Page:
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The superheroes immediately noticed the bubbles on the egg shells.  We talked about what that might be.  They asked if there was baking soda on the outside of the egg since they know that vinegar and baking soda creates bubbles.  I told them it was similar to baking soda but not quite. For those of you with older superheroes, baking soda is Sodium Bicarbonate and egg shells are mostly composed of Calcium Carbonate, both of which are bases that react when mixed with an acid such as vinegar (Acetic Acid).

We let the eggs sit overnight in the jars and observed them in the morning.  We started to notice a few things:

  • the eggs looked bigger
  • the egg shells were disappearing
  • there were lots of bubbles on the outside of the egg
  • the eggs looked yellower
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After 1 day, the shell is partially dissolved

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The froth on top is from the dissolved shell.

We discussed what was going on and the superheroes offered their own explanations. We carefully drained the jars of the vinegar and added fresh vinegar to continue to dissolve the shells.  I also gently rubbed on the eggs to scrape some of the shell off (it turns into a powder like coating that you can easily rub off) just to hurry up the process.  The eggs are very delicate at this stage as the only thing holding it together is a thin membrane. You might have noticed this thin membrane coating the inside of an egg shell when you crack them.  We DID end up losing an egg while draining one of the jars.  You can see the membrane floating at the top.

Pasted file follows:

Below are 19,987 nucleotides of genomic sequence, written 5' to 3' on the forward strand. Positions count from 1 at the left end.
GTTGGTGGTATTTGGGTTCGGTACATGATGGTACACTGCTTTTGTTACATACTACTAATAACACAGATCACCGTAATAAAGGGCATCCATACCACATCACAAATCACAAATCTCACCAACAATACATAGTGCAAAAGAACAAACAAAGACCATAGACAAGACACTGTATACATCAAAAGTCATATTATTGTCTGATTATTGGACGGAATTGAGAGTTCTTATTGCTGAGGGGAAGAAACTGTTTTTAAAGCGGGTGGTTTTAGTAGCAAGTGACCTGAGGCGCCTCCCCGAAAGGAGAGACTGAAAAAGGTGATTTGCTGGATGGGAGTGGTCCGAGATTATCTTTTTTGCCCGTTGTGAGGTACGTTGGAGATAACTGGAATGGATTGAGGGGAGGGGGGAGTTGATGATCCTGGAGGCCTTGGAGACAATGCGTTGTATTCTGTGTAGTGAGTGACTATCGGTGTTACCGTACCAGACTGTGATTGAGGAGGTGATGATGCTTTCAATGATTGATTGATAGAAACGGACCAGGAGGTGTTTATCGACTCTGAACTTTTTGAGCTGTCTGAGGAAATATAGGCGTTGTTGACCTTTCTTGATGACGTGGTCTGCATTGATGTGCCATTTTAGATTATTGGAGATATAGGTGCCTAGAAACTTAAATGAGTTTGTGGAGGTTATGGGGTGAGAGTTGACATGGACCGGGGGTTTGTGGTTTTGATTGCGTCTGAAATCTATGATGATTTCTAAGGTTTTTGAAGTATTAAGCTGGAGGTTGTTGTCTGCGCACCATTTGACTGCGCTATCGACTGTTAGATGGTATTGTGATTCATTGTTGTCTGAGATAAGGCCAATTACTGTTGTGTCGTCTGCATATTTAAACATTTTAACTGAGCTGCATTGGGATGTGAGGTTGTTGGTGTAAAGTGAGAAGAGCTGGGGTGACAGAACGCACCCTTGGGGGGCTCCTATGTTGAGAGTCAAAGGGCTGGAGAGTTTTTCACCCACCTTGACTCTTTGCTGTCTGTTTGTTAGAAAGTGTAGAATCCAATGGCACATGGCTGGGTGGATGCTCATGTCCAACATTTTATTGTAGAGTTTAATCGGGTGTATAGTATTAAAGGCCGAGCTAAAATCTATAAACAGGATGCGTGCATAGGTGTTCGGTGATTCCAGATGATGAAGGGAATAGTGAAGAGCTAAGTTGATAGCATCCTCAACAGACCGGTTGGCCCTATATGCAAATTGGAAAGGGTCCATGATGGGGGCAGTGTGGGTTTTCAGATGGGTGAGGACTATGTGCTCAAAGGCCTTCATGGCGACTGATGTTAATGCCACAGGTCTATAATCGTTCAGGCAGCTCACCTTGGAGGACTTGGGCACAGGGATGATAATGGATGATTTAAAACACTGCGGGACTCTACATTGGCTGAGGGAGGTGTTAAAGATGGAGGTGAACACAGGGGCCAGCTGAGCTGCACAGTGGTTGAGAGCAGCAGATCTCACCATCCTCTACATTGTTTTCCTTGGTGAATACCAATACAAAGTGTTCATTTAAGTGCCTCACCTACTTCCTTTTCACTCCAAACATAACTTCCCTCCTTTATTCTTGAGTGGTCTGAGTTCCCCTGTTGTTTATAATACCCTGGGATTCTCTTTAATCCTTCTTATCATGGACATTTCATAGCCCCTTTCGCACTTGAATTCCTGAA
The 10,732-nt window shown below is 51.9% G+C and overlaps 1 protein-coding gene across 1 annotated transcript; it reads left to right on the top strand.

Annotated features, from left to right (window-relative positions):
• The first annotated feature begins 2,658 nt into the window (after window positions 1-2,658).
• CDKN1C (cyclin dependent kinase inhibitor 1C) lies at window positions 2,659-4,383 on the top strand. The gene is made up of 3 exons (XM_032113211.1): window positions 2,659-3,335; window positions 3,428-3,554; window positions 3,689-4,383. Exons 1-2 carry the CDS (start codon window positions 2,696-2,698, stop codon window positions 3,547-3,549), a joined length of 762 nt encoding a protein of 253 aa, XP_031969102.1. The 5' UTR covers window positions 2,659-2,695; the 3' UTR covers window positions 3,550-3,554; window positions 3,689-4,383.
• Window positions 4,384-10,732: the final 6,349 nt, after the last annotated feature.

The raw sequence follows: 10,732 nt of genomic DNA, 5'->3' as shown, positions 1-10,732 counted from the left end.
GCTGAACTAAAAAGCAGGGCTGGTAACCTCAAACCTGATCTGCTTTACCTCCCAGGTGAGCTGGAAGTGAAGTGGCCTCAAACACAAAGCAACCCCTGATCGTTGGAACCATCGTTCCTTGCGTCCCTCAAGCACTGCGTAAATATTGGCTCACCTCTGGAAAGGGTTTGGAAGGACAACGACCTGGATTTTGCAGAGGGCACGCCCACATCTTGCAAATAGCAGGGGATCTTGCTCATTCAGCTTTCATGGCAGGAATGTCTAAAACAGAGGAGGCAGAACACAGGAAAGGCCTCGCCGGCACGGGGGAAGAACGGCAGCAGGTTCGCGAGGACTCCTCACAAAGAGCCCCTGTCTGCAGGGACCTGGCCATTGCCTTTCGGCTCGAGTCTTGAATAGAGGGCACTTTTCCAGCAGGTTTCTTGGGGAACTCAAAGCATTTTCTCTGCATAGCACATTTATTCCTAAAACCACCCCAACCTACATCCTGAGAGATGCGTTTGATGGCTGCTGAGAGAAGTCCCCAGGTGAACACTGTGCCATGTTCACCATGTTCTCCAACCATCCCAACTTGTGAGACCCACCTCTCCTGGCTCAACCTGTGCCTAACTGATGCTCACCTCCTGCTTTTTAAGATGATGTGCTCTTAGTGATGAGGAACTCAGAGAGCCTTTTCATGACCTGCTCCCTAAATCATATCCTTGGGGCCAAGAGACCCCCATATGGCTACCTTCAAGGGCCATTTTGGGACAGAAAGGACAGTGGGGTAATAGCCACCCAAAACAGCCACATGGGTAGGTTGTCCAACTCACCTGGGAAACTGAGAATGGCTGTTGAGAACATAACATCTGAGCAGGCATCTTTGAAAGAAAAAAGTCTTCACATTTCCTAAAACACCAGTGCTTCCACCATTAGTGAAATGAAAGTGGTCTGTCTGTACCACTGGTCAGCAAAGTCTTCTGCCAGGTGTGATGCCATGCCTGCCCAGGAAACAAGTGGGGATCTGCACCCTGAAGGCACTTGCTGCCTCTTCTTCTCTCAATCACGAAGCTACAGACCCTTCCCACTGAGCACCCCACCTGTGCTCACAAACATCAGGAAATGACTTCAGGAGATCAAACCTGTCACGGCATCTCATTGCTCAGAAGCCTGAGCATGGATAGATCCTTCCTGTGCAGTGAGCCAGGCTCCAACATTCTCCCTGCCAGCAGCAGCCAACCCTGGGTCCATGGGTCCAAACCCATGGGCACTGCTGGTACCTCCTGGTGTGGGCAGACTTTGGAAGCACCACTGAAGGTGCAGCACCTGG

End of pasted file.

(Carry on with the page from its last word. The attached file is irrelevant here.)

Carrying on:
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After 3 days soaking in vinegar, this is what we ended up with.  A naked egg!

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A naked egg vs. a regular raw egg

And of course, the superheroes completed their observation sheets.

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The Science behind the Experiment:

There are a couple of things to note in this experiment.

First, and most obvious, is the dissolution of the egg shells.  As stated above, about 95% of an egg shell is composed of calcium carbonate which is a base.  When an acid like vinegar, also known as Acetic Acid, is added, the two chemicals neutralize each other, thus leading to the disappearance of the shell.  The bubbles that you see are carbonate ions from the shell that turn into carbon dioxide in this acid-base reaction.

Second is the obvious change in size of the eggs.  Once the shell disappears, a permeable membrane remains.  Permeable means that some substances can penetrate (or diffuse into) the membrane, such as water.  This process is called osmosis, the diffusion of water.  Many secondary teachers use this experiment to demonstrate how the membranes inside of our cells work.  (More on this in Part 2 of the Eggs-periment).

Follow this link for more details about this experiment:

http://www.exploratorium.edu/cooking/eggs/activity-naked.html